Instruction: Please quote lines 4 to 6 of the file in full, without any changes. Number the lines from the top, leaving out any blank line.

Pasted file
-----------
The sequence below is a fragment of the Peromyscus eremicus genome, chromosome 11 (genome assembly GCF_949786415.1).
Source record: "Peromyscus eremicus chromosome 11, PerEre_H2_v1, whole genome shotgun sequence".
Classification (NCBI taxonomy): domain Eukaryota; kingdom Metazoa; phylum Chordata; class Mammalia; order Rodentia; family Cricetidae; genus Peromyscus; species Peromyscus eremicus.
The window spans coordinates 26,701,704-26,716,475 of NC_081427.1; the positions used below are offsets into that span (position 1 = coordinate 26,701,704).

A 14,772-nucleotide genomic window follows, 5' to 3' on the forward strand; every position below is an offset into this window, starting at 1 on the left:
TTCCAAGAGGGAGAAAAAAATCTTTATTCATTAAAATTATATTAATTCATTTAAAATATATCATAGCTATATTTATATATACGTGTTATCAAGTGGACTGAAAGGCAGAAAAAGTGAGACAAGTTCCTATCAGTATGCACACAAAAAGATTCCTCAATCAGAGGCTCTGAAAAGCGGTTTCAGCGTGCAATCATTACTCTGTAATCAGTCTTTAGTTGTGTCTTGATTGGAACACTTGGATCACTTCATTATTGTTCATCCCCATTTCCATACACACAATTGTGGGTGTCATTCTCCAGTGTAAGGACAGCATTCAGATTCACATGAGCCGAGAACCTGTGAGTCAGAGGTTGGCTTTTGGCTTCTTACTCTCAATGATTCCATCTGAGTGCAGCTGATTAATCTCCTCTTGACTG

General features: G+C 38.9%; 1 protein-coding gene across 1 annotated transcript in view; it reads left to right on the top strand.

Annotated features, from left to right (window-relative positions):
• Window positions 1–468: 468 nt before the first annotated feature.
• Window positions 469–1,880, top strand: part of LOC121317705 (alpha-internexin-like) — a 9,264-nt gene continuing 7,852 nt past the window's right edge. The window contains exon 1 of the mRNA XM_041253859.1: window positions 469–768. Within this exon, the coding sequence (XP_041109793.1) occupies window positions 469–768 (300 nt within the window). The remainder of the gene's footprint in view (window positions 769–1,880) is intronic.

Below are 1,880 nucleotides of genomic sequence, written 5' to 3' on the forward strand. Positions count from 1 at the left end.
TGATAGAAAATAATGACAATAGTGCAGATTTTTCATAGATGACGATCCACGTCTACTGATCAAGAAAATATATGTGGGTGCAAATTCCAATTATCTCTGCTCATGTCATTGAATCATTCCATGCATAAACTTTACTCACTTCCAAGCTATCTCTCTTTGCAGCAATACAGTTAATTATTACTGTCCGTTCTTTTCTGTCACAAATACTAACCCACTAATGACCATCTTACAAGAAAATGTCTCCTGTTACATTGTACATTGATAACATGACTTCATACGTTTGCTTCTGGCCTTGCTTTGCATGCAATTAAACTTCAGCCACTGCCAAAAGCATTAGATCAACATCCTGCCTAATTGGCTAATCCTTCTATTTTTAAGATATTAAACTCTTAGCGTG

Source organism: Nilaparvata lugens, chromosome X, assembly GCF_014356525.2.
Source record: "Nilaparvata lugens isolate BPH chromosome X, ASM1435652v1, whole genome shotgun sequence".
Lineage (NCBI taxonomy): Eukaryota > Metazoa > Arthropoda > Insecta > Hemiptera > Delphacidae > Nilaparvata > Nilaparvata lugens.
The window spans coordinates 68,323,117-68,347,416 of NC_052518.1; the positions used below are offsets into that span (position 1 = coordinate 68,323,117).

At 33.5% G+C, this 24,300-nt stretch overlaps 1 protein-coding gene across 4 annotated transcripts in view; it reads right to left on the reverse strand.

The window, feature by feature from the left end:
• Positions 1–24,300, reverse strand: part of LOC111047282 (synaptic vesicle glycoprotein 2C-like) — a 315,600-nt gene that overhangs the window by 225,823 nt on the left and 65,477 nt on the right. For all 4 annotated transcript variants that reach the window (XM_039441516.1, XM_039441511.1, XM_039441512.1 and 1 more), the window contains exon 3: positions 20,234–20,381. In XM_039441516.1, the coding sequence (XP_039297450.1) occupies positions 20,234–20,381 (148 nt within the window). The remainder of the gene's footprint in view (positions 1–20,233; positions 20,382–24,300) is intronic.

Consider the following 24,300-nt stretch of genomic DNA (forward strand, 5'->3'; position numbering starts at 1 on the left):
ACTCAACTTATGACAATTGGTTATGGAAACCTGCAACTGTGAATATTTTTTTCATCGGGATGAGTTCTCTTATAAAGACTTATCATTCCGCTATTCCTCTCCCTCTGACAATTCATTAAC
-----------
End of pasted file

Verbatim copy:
The window spans coordinates 26,701,704-26,716,475 of NC_081427.1; the positions used below are offsets into that span (position 1 = coordinate 26,701,704).

A 14,772-nucleotide genomic window follows, 5' to 3' on the forward strand; every position below is an offset into this window, starting at 1 on the left:
TTCCAAGAGGGAGAAAAAAATCTTTATTCATTAAAATTATATTAATTCATTTAAAATATATCATAGCTATATTTATATATACGTGTTATCAAGTGGACTGAAAGGCAGAAAAAGTGAGACAAGTTCCTATCAGTATGCACACAAAAAGATTCCTCAATCAGAGGCTCTGAAAAGCGGTTTCAGCGTGCAATCATTACTCTGTAATCAGTCTTTAGTTGTGTCTTGATTGGAACACTTGGATCACTTCATTATTGTTCATCCCCATTTCCATACACACAATTGTGGGTGTCATTCTCCAGTGTAAGGACAGCATTCAGATTCACATGAGCCGAGAACCTGTGAGTCAGAGGTTGGCTTTTGGCTTCTTACTCTCAATGATTCCATCTGAGTGCAGCTGATTAATCTCCTCTTGACTG